Small businesses in the dark over raft of new legislation

Awareness
of new legislation which comes into force this week affecting the UK’s
1.2 million employers is worryingly low, according to the Federation of Small
Businesses (FSB).

From
1 October, a new three step procedure will have to be followed in the event of
a dismissal, disciplinary action or grievance in the workplace.

But
the FSB is concerned that one of the most significant changes that employers
have faced in the past 10 years has not been accompanied by a large-scale
awareness campaign. In comparison, the new disability regulations that come
into effect on the same day have been widely promoted.

John
Walker, FSB policy chairman said: “The Government’s objectives for introducing
this legislation are sound. It is designed to reduce the potential for disputes
ending up at tribunal by ensuring discussions take place in the workplace
first.  

“But
as with so many well-intentioned initiatives the complexity of the regulations make them a potential
minefield for small firms. The new rules will have a wide-ranging impact on the
way employers do their business and we are concerned that this impact has been
under-estimated.”

New
rules coming into force include:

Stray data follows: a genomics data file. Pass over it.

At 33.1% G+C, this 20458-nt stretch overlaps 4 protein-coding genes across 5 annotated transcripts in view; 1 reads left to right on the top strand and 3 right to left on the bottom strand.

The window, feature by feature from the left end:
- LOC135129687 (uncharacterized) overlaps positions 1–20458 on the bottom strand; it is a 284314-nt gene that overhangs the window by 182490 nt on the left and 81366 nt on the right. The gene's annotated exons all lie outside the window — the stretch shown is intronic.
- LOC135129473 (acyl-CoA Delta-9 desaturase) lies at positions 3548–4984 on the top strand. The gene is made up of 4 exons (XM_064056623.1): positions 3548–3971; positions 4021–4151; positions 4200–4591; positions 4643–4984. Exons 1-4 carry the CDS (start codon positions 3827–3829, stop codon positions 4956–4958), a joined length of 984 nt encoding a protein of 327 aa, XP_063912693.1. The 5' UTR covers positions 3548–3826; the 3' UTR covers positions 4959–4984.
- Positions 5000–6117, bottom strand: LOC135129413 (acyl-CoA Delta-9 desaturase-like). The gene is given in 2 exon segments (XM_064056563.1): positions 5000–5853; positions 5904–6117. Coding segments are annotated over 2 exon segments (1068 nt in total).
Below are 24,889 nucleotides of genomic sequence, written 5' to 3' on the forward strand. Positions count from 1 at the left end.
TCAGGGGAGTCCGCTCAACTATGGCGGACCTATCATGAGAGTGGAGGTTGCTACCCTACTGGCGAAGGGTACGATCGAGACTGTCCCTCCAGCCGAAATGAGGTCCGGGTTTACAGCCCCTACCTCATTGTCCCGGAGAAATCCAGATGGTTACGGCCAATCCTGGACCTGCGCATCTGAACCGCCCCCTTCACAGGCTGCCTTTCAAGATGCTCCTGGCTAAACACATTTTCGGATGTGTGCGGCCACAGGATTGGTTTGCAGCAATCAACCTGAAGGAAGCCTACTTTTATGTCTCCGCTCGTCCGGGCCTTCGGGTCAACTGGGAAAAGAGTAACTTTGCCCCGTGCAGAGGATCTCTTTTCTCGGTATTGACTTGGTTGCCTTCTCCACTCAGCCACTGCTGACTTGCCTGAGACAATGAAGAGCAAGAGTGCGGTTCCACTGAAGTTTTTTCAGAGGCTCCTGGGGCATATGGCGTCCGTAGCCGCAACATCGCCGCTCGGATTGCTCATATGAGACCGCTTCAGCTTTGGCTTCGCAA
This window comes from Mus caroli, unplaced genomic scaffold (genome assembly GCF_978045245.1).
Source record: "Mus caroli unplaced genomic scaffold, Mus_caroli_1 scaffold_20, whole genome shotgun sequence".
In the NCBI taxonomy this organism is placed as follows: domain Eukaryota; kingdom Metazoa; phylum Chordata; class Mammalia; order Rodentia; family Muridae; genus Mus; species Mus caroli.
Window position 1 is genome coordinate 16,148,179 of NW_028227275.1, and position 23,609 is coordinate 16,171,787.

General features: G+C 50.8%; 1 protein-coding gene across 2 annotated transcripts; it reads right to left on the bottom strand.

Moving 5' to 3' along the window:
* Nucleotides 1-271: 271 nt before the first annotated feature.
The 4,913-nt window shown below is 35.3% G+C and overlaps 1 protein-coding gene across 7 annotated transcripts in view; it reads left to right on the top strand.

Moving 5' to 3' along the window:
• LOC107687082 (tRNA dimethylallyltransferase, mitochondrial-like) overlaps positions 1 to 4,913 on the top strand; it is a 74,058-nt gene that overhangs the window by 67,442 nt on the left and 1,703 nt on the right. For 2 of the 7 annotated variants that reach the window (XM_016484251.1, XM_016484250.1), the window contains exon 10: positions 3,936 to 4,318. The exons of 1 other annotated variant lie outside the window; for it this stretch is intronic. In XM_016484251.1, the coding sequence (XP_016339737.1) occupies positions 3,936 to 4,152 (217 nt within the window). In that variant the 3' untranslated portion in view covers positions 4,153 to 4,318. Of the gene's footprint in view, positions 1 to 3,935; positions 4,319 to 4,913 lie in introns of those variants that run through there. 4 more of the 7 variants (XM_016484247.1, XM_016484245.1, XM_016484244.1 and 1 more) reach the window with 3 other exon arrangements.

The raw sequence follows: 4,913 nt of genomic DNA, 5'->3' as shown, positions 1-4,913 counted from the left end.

Dispute resolution regulations, establishing
new statutory minimum dismissal, disciplinary and grievance procedures.


A revised version of the widely used Acas
code of practice for disciplinary and grievance procedures.


Amendments to the 1995 Disability Discrimination Act, providing a new
definition of direct discrimination and widening the duty to make reasonable
adjustments to workplaces for disabled people to include companies with fewer
than 15 people.


Changes to the rules of procedure in equal pay for work of equal value claims
in employment tribunals.


 The introduction of employment tribunal
rules recasting the rules of procedure, adding new rules for awarding costs,
fixing Acas conciliation
periods and introducing new claim and response forms.

  Changes to minimum wage regulations,
replacing the system of fair estimate agreements for workers paid per task
performed with a new system called ‘rated output work’.

  An increase to the adult hourly minimum wage
rate to £4.85, an increase to £4.10 per hour for 18 to 21-year-olds, and the
introduction of a £3 hourly rate for those aged 16 and 17.

The
CBI has labelled 1 October ‘red-tape day’, due to the huge raft of legislation
coming into force.

By Daniel Thomas

 

 

 

 

 

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